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Mindful of the upcoming Tercentenary Celebration in 1936, James Bryant Conant (1893-1978) opted for a minimal installation ceremony in the Faculty Room of University Hall on Oct. 9, 1933. There was little else minimal about him. Conant operated on a grand scale like Lowell’s but saw his proper task as populating Lowell’s vastly expanded physical plant with talented students and scholars.
Toward this end, at his very first Harvard Corporation meeting (Sept. 1933), Conant proposed an effort later known as the 300th Anniversary Fund. Within two years, it supported the creation of (1) the special academic position of University Professor, which gives exceptional scholars the run of the University to foster cross-disciplinary research on the frontiers of knowledge, and (2) National Scholarships for highly promising students, regardless of financial means. By seeking out and assisting students who might not otherwise attend college, the National Scholarships enhanced undergraduate diversity.
Through issues surrounding the selection of National Scholarship recipients, Conant became deeply involved in the expanded use of the Scholastic Aptitude Test developed by Princeton’s Carl Campbell Brigham. Conant eventually headed the commission whose recommendations led to the formation of the Educational Testing Service in 1947.
Immersion in such major public questions typified the man. Conant testified before U.S. Senate committees (e.g., on federal aid to education, creation of the National Science Foundation, and the Lend-Lease Bill). He conferred with U.S. President Franklin D. Roosevelt and served as a defense-research emissary to England. In July 1944, Conant offered the facilities of Harvard’s Dumbarton Oaks Research Library and Collection (Washington, D.C.) for a U.S. State Department conference on postwar security. The resulting Dumbarton Oaks Proposals laid the foundations of the United Nations Charter.
Conant’s most remarkable governmental role began in 1941 with an appointment to chair the National Defense Research Committee and, later, to serve as special deputy to Vannevar Bush, head of the Office of Scientific Research and Development. As a result, Conant was among the first to receive word of Enrico Fermi’s success in generating the world’s first controlled nuclear chain reaction - a critical step toward the atomic bomb. In July 1945 at Alamogordo, N.M., Conant witnessed the first atomic-bomb test. Shortly after World War II, he traveled to Moscow for talks (involving Great Britain, the U.S., and the Soviet Union) on international control of the bomb.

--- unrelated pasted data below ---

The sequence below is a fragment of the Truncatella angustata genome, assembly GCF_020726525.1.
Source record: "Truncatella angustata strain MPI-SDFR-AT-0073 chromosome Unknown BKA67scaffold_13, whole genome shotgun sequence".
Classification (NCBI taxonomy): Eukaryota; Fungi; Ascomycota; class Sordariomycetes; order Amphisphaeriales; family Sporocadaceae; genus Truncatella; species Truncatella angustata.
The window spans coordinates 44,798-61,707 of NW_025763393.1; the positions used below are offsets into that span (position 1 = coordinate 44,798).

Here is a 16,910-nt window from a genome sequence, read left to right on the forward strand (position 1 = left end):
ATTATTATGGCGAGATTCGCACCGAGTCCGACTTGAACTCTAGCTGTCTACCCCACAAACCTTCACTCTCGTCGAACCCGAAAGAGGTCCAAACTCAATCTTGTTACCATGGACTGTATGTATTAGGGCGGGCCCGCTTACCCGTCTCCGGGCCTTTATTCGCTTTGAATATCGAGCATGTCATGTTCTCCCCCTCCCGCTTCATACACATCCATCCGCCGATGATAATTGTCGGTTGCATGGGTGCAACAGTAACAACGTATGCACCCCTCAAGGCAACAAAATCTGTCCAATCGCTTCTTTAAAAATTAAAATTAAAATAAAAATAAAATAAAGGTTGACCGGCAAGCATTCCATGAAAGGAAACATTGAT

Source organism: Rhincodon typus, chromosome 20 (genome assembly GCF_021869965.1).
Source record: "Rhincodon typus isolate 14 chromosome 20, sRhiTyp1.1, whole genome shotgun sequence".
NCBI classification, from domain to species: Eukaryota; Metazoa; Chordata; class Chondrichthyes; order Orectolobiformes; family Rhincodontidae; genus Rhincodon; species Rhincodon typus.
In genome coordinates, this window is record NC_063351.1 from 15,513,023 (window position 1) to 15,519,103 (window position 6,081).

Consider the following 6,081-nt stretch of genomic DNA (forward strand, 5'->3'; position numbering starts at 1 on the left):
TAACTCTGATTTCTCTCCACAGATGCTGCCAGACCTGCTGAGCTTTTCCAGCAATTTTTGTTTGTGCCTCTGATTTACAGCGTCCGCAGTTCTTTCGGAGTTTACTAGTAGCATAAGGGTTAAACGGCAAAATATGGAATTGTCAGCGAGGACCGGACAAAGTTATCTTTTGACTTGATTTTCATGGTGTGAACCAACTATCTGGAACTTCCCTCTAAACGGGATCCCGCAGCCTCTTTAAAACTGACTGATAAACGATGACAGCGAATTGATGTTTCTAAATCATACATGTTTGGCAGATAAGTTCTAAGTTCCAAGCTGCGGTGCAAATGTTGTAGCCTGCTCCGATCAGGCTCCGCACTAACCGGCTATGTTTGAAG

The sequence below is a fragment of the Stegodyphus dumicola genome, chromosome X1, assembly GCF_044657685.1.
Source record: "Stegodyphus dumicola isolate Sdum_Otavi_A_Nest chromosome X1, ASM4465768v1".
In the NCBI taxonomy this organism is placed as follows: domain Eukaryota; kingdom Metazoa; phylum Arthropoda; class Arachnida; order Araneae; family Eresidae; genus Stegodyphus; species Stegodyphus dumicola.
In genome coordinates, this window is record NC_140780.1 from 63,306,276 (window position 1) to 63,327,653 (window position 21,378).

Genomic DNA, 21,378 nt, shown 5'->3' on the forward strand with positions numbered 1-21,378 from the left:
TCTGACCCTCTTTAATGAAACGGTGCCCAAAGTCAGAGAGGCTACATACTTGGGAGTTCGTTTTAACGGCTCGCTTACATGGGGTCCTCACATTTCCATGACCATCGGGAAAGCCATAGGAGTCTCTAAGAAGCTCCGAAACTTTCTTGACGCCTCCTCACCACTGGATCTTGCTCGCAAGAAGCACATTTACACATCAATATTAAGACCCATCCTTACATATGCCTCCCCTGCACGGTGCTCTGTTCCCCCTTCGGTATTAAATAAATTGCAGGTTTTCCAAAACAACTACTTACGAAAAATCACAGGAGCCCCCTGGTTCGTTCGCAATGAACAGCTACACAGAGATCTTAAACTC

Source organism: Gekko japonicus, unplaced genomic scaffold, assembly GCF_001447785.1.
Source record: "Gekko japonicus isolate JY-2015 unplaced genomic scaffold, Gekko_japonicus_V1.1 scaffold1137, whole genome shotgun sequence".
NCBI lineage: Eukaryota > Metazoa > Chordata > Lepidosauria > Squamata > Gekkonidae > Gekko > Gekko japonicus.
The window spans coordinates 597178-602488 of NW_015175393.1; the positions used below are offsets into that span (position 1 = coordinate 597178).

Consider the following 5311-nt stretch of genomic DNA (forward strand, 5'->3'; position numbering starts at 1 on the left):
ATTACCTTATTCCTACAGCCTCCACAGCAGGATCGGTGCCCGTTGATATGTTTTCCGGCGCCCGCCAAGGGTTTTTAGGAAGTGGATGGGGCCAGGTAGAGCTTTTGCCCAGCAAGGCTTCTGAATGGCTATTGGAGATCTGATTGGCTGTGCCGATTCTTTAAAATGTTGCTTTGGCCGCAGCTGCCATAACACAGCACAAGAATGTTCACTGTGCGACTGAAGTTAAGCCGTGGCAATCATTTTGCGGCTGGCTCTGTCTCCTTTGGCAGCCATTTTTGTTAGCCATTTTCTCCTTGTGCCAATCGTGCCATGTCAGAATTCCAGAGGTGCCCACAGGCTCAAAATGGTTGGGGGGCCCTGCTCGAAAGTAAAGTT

In the midst of the war, Conant and Provost Paul H. Buck launched a review of the undergraduate curriculum that produced the General Education Program, a reform that shaped Harvard undergraduate studies for more than three decades to come. Published in 1945 as “General Education in a Free Society” (a.k.a. the “Red Book”), the program profoundly influenced high school and college curricula nationwide.
Wartime brought another major change to Harvard classrooms: in summer 1943, Radcliffe women (previously taught in separate, duplicated classes) for the first time attended classes with Harvard men. The “temporary” measure soon became permanent. In 1949, Lamont Library opened as the nation’s first library expressly designed for undergraduates. Seven years earlier, the Houghton Library (for rare books and manuscripts) had opened as the world’s first library with built-in climate control.
The Conant years also saw the birth of major new Harvard subdivisions such as the Graduate School of Public Administration (1935; now the John F. Kennedy School of Government), the Graduate School of Design (1936), and the Nieman Foundation for Journalism (1937). In 1939, the President’s Office moved from University Hall to its current location in Massachusetts Hall.
National duty tapped on Conant’s shoulder once again in 1953: President-elect Dwight D. Eisenhower asked Conant to serve as the U.S. high commissioner for Germany, a job that required him to leave Harvard. On Sept. 1, Conant became president emeritus.
James Bryant Conant
President of Harvard University 1933-1953